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Understanding Civil Fraud: How to Avoid Falling Victim to Temptation

Author: Nicola Sharp  13 February 2013
4 min read

Fraud by employees often goes undetected or unreported, for a variety of reasons. Here, we examine how it can be prevented by introducing an anti-fraud workplace culture.

The latest figures show that fraud costs the UK economy £73 billion a year. Unfortunately, that may not be the full, true figure of workplace fraud. The £73 billion is reached using data for all recorded instances of fraud. Cases that have been detected, reported and, in many cases, prosecuted. So while such a figure is big it does not include those instances of fraud that went undetected or those that were detected but never reported to an outside authority.

Fraud within a workplace for either personal gain or to help a third party will always be with us. An employee with access to sensitive company information is ideally placed to commit a fraud against their employer. Very often, an employer who detects such a fraud is reluctant to report it. Such a report, an anxious employer will argue, brings bad publicity to a company, makes it look foolish and may even jeopardise future contracts. So whether an employee has falsely reported performance indicators to gain a bonus or improved job security or has diverted cash or goods to themselves for personal gain, companies are often keen to ensure that news of the misbehaviour goes no further than the four walls of the workplace. Fiddling expenses, information theft and even the rigging of tendering for work are also matters that employers may prefer to deal with in house.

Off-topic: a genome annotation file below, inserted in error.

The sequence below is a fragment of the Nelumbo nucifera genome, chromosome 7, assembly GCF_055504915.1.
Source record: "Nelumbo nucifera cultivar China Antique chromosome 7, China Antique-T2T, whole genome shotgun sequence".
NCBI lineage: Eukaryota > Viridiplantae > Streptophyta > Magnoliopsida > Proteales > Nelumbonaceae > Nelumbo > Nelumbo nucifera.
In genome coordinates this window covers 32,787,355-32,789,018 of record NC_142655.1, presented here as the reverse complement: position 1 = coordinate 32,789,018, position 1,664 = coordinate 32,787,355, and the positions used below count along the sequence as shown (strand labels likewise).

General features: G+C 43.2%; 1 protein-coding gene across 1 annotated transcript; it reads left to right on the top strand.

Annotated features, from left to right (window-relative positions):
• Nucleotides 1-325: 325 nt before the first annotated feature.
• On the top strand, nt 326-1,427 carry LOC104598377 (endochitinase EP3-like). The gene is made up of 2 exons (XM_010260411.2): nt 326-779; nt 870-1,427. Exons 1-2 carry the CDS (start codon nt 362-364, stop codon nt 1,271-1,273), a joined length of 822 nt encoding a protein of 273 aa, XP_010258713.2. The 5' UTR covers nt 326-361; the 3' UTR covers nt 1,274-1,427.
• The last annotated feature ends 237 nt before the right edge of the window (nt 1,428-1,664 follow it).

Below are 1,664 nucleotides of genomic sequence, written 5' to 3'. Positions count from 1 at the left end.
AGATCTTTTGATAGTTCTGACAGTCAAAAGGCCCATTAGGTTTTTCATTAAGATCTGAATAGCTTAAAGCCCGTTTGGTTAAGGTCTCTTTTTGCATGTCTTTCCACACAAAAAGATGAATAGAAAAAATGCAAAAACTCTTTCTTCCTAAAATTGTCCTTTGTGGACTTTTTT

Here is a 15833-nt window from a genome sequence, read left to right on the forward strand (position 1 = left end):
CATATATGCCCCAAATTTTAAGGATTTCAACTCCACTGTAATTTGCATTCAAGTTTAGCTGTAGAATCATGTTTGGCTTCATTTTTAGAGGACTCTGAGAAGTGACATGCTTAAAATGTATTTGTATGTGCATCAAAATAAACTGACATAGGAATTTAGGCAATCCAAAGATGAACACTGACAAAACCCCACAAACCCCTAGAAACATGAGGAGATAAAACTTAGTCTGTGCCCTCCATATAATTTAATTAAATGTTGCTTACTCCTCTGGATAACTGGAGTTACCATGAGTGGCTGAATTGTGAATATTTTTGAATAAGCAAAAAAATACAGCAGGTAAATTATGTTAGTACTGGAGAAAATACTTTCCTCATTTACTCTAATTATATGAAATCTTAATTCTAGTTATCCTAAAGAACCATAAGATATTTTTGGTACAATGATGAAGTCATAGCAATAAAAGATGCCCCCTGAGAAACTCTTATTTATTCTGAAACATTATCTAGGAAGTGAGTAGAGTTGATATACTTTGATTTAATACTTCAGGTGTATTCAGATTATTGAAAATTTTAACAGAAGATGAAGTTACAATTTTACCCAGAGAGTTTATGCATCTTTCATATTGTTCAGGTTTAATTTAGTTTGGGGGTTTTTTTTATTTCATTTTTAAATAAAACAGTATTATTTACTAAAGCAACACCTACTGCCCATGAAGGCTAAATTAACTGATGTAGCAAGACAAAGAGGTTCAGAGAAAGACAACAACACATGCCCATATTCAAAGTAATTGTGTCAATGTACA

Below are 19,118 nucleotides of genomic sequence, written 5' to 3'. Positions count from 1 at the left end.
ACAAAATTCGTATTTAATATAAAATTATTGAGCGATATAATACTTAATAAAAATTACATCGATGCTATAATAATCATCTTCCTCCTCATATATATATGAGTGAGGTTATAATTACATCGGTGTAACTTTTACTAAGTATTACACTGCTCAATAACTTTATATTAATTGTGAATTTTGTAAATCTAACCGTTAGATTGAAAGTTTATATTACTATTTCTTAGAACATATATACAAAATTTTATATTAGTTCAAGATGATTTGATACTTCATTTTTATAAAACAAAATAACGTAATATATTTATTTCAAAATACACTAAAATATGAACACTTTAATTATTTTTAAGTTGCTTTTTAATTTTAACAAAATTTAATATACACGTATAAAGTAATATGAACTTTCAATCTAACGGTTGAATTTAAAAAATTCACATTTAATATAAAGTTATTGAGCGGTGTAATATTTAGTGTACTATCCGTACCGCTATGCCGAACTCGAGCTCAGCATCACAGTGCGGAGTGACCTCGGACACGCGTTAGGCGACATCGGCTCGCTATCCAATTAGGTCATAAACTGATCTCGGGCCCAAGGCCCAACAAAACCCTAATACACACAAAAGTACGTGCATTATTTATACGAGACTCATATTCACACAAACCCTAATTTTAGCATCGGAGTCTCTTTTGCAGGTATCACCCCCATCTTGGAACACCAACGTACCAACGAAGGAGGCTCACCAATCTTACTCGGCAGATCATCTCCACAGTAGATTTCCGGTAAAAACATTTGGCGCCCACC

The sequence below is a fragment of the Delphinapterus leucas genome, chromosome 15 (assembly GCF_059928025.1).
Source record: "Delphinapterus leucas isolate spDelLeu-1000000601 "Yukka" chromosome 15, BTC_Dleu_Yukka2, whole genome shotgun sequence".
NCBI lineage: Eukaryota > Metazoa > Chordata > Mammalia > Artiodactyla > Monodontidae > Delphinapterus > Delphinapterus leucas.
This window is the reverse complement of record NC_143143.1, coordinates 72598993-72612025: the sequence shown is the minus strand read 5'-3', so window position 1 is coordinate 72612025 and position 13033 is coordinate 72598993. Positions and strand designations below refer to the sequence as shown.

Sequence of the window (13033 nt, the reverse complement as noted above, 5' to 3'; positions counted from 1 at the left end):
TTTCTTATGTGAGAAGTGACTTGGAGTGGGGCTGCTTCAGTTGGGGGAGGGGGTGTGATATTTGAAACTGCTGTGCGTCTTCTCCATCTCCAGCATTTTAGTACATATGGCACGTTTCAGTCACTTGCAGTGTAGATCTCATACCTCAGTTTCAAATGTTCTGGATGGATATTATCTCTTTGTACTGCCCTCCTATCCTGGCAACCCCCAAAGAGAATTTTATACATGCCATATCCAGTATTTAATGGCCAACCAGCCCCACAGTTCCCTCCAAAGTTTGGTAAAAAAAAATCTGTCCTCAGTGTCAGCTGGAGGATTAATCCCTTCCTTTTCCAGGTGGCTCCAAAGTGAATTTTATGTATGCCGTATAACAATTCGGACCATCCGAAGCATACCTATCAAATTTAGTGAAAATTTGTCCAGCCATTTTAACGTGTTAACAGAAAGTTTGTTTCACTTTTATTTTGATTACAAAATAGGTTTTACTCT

The reasons for such reluctance are numerous.

Businesses very often do not know who to go to first. Is it right to bring the police in immediately? Or should they talk to their lawyers first? Or double check things with the company accountant before taking any action? Such indecision is understandable. Firms have to come to terms with a severe breach of trust and work out just how much it has cost them financially and in terms of their reputation.